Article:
(PLEASE NOTE that aspects of this route may be problematic for persons with mobility issues. Please contact me IN ADVANCE therefore to ensure that I can make proper provision.)
Before the nineteenth century the Isle of Dogs was fit only to pasture cows and sheep. So, while London expanded to become an industrial metropolis, the Island remained rural despite the opening of the West India Docks in 1802.
But then Margaret Lauretta, Countess of Glengall, inherited her father’s land on the Island.
But what to do with it? This low-lying marshland needed exceptional development by an exceptional developer.
In 1842 William Cubitt – with Euston Station and Covent Garden Market to his credit – signed the first of three agreements to develop the Countess’s land.
He envisaged a mixed development of housing and industry.
Industry gravitated to the riverside, embracing shipbuilding and fertiliser, paint mixing and oil storage.
Inland, housing gave opportunities to all sorts of people to increase their investments. Later it would help develop a plan to spread the vote more widely.
Stories of bankruptcy, flooding and a terrible explosion lurk behind today’s placid estates of late twentieth-century private housing.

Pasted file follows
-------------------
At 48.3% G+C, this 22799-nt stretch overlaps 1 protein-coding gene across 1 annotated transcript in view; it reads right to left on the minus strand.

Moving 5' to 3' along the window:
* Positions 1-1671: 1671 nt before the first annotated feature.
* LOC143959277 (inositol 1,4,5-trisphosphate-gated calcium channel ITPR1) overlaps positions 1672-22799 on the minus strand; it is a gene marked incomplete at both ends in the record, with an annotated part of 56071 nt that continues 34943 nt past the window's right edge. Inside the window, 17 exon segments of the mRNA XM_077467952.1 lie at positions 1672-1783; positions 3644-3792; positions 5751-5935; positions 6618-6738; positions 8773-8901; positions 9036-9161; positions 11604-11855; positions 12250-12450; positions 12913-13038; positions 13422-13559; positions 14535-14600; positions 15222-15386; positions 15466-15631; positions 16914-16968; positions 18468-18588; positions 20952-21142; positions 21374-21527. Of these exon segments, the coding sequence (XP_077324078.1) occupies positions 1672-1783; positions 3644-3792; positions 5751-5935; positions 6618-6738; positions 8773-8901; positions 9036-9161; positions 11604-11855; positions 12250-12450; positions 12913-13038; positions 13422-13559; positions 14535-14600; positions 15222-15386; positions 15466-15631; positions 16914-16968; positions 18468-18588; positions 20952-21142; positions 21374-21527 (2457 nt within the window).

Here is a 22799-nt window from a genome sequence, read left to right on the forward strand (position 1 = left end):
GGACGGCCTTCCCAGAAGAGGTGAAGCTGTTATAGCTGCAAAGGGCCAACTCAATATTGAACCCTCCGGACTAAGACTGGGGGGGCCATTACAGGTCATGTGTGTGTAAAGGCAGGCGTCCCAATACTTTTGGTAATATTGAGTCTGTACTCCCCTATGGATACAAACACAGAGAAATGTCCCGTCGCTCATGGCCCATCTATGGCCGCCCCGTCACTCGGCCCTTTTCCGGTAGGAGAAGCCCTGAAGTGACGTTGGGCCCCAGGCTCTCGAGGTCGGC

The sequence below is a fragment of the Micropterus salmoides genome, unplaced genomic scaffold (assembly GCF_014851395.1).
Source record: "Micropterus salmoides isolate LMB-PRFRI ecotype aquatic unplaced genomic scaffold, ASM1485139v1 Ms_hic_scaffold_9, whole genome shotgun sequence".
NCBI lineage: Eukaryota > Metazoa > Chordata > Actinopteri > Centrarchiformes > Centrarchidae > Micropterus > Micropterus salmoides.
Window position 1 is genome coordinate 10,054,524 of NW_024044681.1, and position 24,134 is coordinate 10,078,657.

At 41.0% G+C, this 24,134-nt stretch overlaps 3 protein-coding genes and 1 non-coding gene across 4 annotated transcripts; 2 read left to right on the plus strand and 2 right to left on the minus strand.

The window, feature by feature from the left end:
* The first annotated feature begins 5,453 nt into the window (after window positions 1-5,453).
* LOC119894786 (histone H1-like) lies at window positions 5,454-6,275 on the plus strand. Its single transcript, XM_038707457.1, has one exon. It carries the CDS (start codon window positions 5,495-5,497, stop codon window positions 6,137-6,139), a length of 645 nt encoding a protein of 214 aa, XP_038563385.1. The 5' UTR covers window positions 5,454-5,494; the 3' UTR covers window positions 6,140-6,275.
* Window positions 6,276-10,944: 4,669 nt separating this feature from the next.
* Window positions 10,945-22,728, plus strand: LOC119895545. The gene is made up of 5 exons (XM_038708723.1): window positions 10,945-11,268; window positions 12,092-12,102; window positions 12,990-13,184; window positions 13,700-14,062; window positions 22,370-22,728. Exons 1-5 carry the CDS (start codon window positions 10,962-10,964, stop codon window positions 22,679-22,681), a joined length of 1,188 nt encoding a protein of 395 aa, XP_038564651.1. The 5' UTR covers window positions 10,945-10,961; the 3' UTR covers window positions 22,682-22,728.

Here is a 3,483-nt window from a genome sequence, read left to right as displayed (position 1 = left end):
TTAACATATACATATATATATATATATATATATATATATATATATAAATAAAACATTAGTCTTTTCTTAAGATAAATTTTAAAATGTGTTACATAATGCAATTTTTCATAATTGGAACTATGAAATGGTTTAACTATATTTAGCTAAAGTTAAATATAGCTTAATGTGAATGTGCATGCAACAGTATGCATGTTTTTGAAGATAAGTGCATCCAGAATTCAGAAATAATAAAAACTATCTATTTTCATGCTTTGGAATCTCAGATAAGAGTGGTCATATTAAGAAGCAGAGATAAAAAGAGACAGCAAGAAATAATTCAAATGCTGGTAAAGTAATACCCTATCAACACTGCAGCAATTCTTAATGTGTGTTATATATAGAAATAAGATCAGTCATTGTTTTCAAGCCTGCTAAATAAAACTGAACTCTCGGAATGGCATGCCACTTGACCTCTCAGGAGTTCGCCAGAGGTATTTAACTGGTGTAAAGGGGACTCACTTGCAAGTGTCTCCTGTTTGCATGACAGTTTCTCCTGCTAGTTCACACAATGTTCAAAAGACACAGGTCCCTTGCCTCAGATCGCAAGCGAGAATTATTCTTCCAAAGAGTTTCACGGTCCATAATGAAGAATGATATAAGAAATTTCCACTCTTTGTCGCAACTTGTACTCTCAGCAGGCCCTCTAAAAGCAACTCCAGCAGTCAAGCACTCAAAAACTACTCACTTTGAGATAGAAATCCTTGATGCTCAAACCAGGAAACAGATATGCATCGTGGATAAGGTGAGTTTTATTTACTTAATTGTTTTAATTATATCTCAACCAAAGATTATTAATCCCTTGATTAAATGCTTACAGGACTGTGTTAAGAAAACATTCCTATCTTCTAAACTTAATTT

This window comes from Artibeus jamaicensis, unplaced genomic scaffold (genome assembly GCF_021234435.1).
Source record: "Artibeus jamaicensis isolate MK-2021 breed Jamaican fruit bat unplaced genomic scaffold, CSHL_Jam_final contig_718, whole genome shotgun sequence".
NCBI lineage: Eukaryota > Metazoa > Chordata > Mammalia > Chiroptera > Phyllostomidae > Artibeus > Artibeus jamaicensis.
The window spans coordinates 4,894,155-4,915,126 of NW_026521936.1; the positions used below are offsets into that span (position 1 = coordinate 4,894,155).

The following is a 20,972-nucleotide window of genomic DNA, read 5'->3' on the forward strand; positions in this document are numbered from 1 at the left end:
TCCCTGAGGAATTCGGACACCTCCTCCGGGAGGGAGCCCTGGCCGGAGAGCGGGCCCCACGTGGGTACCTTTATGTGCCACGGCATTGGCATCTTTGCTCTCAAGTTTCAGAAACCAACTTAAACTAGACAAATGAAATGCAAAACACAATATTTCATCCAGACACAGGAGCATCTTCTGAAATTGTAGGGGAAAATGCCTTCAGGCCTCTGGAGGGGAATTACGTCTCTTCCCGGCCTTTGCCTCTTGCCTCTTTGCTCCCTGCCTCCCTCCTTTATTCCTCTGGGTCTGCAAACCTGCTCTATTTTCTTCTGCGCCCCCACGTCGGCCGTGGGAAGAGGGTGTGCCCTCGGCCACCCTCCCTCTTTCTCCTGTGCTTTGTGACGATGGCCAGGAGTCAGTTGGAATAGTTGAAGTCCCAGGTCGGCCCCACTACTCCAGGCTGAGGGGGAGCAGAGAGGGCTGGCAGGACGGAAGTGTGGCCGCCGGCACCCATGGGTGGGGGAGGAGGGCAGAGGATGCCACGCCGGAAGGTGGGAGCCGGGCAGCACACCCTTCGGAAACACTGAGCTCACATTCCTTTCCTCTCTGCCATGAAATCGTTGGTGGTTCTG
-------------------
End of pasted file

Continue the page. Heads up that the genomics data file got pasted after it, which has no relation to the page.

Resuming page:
Most of the original Cubitt Town has disappeared to post-War development and changes in the economy. But we are able to take in a representative selection of surviving buildings to tell the story of how Cubitt Town woke the sleepy Island.
If you like this …
You can find details of my other East End Charnowalks HERE
Details – Cubitt Wakes the Isle of Dogs
Please go to What’s On? to see whether this tour is currently on offer, and for booking details.
MEET: In front of Jack Dash House, 2 Lawn House Close (on the corner of Lawn House Close and Marsh Wall) – the nearest station is South Quay Docklands Light Railway
Duration: Two hours (approximately)
Finish: In Island Gardens, near Island Gardens Docklands Light Railway Station
If you have any questions about this tour, please contact me
Picture of William Cubitt sourced from Wikimedia Commons; map courtesy of Ordnance Survey